Tuesday, 30 August 2011

August 2011 - end of month

At the beginning of the month I asked for more rain please – now I have to put in a request for a little less please, upside, the grass is looking very lush and green instead of a parched wasteland, downside, slugs and snails are out and playing in the puddles – there really is no pleasing us gardeners is there!
Following the completion of the patio, work has briefly moved to the front garden where we have a rather useless little strip of ground running alongside the front of the house, which is 2ft deep x 24ft wide and is east facing so gets all
Sunflower - full of promise of sunny days to come
the morning sun.  I have laid weed suppressant membrane down and covered that with a rather lovely plum coloured slate, I plan to place stainless coloured (possibly) pots on this and go formal with the planting – I think, I may change my mind!  The joys of gardening, it is ever-changing.  Ideas on formal planting in post really would be appreciated.
I brought a lovely chunk of Phyllostachys nigra with me to this garden, sadly it has died – but this was, I am ashamed to say, down to my neglect because I had moved it to a safe place to keep it out of the sun and totally forgot about it.  I doubt I shall replace it here as the garden is very windy and it would be constantly fighting against the elements.
A new, very tall, obelisk has been erected in the garden for a climbing rose – but I fear I may need permission from Air Traffic Control for this!  The rose I have planted to scramble up it is called Highfield Harcomp which is a beautiful pale yellow rose with a delicious perfume; I have ‘high’ (sorry!) hopes for this one.
Ornamental Millet 'Purple Baron' and ladybird
Other planting that has taken place is Ornamental Millet ‘Purple Baron’ which is sitting next to Dahlia ‘Bishop of Llandaff’ and with Crocosmia ‘Jenny’ making for a lovely planting scheme – the ladybird is a daily lunch visitor on the ‘Purple Baron’, whilst the bees are happy munching on a beautiful bright sunflower.
Nicotiana Sylvestris has started to show its face, this is planted just underneath our sitting room window, so fingers crossed for some hot summer nights so we can enjoy the heady aroma.
A geranium in one of the hanging baskets has come out in two delightful shades of perfect pinkness, underneath which is a pink Dahlia Shadowplay that is surrounded by Gaura Lilipop Pink.

My next project is to use all the turf sods, from the patio excavation, in a raised-bed corner area that I will front with railway sleepers – and then to get my greenhouse re-erected before we get hit by frosts – eek frosts, surely not yet!!

Wednesday, 3 August 2011

August 2011

Rain – we really need rain please!  It has been very hot and dry here for a few weeks now.
I am, sadly, losing my battle to keep some of the plants alive that I brought with me in pots – the conditions here are so very different to what they were in Benson, which is just 50 miles west of Henlow.  What a weather-diverse country we live in!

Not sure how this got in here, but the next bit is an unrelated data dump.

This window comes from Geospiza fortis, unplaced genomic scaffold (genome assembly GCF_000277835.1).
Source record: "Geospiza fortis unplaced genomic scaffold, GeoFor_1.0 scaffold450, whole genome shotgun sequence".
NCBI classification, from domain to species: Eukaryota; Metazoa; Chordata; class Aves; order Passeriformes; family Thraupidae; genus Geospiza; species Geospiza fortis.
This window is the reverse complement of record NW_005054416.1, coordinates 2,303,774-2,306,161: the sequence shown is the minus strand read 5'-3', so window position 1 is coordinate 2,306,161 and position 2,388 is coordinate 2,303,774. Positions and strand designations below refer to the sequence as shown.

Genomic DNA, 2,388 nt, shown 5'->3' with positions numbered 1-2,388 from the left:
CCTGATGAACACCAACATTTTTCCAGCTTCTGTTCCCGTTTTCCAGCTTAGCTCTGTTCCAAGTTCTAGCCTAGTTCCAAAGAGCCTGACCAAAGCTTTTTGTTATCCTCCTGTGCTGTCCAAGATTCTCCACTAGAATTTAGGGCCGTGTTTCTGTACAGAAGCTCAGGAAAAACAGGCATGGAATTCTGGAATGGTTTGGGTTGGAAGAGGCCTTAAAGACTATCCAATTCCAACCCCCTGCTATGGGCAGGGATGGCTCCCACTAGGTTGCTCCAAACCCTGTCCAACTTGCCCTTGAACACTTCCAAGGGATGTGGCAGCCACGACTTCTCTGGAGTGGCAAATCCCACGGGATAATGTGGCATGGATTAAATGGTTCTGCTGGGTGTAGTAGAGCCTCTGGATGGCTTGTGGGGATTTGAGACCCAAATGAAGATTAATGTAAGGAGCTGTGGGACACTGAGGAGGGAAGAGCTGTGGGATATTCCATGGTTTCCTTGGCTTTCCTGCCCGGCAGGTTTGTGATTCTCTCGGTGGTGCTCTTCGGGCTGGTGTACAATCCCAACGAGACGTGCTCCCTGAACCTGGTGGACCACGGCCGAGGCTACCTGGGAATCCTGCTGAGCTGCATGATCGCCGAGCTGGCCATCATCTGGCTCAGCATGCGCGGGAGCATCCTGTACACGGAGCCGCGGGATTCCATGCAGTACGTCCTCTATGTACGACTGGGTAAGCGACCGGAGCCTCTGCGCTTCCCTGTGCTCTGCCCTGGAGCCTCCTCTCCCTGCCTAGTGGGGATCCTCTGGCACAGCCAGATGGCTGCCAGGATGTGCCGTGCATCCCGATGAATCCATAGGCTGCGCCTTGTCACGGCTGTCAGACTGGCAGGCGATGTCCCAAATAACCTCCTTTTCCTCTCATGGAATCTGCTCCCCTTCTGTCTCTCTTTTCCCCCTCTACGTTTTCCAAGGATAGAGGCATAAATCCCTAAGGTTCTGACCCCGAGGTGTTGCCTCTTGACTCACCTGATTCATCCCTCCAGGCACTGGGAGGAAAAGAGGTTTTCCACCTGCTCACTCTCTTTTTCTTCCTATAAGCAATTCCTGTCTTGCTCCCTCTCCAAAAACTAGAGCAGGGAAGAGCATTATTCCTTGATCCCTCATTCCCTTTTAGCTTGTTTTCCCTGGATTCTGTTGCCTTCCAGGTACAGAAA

The area that will become my patio
My main project this last two weeks has been to get a patio laid, which will then allow the borders to evolve and flow better once the hard-landscaping has been carried out.  My under-gardener had to go away for twelve days, so it was down to me to dig up all the turf, which I had to do using a hand-held turf edger tool as a machine would not get through our very small quarter which has no back entrance to the garden – all gardening goodies have to come through the kitchen.
I planned to set to and do a couple of rows each day, having had my pals calculate the time-scale for me, gardening I know about, maths I don’t!  So, last Saturday saw me don my iPod and set to – by Sunday I had finished, I felt so proud of myself.
On under-gardener’s return we had the slabs delivered, which due to the location of our married quarter from the road meant that we had to carry slabs and sand approx 90meters, which we achieved in just over one hour.  Then I was able to leave the under-gardener, who had just been promoted to Chief of Landscaping, to slab-laying, whilst I set to with plant attention.
Having laid the (almost) last slab, we decided we wanted to extend it slightly, so there is a little more work to be done next weekend – but it was finished, on Sunday, sufficiently to allow us to crack a glass of bubbly – perfect end to a hard day.
I’m a bit short of nice flowering plants just at the moment which I can now start to rectify, thankfully.  The Lotus is looking really bright in one of my hanging Lotusbaskets, as is the tomatoes ‘Tumbling Tom’ which I planted up in a wall-hanging ‘hay style’ trough.  I set three plants into this trough, but on reflection two would have been better, I have to water them twice-daily and keep trimming the leaves to ensure good air-flow, although I’m quite confident the crop is going to be well worth it.
My neighbour has the most amazing Hollyhock, it is such a dark purple that you Aleca rosea Nigra - stunningwould believe it to be black – it appears to have been self-sown, from a passing bird maybe, as it wasn’t planted by the neighbour – who has kindly said I can take it.  I have my bucket and spade ready for collection!

The poppy seed head is always a thing of beauty, making these flowers excellent value for money.
Cleo and Verbena bonariensis - both beautiful
Cleo decided she looked really pretty against the Verbena bonariensis and Cass decided my pot of Stipa arundinacea looked much better against a black back-drop.
Cass in the grass